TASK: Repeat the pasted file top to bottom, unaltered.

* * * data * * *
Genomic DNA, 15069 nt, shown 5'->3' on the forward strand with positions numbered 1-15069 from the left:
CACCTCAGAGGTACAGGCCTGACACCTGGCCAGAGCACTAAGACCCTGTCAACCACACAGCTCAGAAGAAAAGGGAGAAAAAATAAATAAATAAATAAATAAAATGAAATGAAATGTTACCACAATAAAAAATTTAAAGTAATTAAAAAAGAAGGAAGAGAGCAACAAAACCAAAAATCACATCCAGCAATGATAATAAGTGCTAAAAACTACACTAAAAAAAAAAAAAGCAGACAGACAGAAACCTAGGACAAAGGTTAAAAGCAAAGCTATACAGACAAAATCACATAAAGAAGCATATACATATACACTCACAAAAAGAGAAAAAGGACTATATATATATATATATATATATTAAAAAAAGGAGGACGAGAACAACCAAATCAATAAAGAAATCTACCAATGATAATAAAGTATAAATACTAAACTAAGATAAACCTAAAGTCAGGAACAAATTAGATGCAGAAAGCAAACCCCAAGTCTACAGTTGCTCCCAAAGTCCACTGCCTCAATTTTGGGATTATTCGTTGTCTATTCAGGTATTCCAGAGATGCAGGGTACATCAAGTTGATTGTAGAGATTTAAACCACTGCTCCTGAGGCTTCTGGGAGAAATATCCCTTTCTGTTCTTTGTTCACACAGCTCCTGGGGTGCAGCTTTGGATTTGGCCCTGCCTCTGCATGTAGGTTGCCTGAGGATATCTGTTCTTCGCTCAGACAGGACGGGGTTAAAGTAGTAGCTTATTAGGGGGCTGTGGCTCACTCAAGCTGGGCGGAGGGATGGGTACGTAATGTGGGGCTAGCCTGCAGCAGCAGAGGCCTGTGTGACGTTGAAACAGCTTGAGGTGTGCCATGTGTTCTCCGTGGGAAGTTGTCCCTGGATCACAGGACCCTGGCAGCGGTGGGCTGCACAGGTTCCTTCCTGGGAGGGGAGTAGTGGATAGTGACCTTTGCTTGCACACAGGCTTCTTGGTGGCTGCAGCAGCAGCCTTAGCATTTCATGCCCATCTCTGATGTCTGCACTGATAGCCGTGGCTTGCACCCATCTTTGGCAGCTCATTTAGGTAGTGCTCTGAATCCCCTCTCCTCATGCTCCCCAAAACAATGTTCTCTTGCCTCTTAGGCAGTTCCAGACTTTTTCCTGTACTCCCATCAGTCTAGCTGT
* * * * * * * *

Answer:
Genomic DNA, 15069 nt, shown 5'->3' on the forward strand with positions numbered 1-15069 from the left:
CACCTCAGAGGTACAGGCCTGACACCTGGCCAGAGCACTAAGACCCTGTCAACCACACAGCTCAGAAGAAAAGGGAGAAAAAATAAATAAATAAATAAATAAAATGAAATGAAATGTTACCACAATAAAAAATTTAAAGTAATTAAAAAAGAAGGAAGAGAGCAACAAAACCAAAAATCACATCCAGCAATGATAATAAGTGCTAAAAACTACACTAAAAAAAAAAAAAGCAGACAGACAGAAACCTAGGACAAAGGTTAAAAGCAAAGCTATACAGACAAAATCACATAAAGAAGCATATACATATACACTCACAAAAAGAGAAAAAGGACTATATATATATATATATATATATTAAAAAAAGGAGGACGAGAACAACCAAATCAATAAAGAAATCTACCAATGATAATAAAGTATAAATACTAAACTAAGATAAACCTAAAGTCAGGAACAAATTAGATGCAGAAAGCAAACCCCAAGTCTACAGTTGCTCCCAAAGTCCACTGCCTCAATTTTGGGATTATTCGTTGTCTATTCAGGTATTCCAGAGATGCAGGGTACATCAAGTTGATTGTAGAGATTTAAACCACTGCTCCTGAGGCTTCTGGGAGAAATATCCCTTTCTGTTCTTTGTTCACACAGCTCCTGGGGTGCAGCTTTGGATTTGGCCCTGCCTCTGCATGTAGGTTGCCTGAGGATATCTGTTCTTCGCTCAGACAGGACGGGGTTAAAGTAGTAGCTTATTAGGGGGCTGTGGCTCACTCAAGCTGGGCGGAGGGATGGGTACGTAATGTGGGGCTAGCCTGCAGCAGCAGAGGCCTGTGTGACGTTGAAACAGCTTGAGGTGTGCCATGTGTTCTCCGTGGGAAGTTGTCCCTGGATCACAGGACCCTGGCAGCGGTGGGCTGCACAGGTTCCTTCCTGGGAGGGGAGTAGTGGATAGTGACCTTTGCTTGCACACAGGCTTCTTGGTGGCTGCAGCAGCAGCCTTAGCATTTCATGCCCATCTCTGATGTCTGCACTGATAGCCGTGGCTTGCACCCATCTTTGGCAGCTCATTTAGGTAGTGCTCTGAATCCCCTCTCCTCATGCTCCCCAAAACAATGTTCTCTTGCCTCTTAGGCAGTTCCAGACTTTTTCCTGTACTCCCATCAGTCTAGCTGT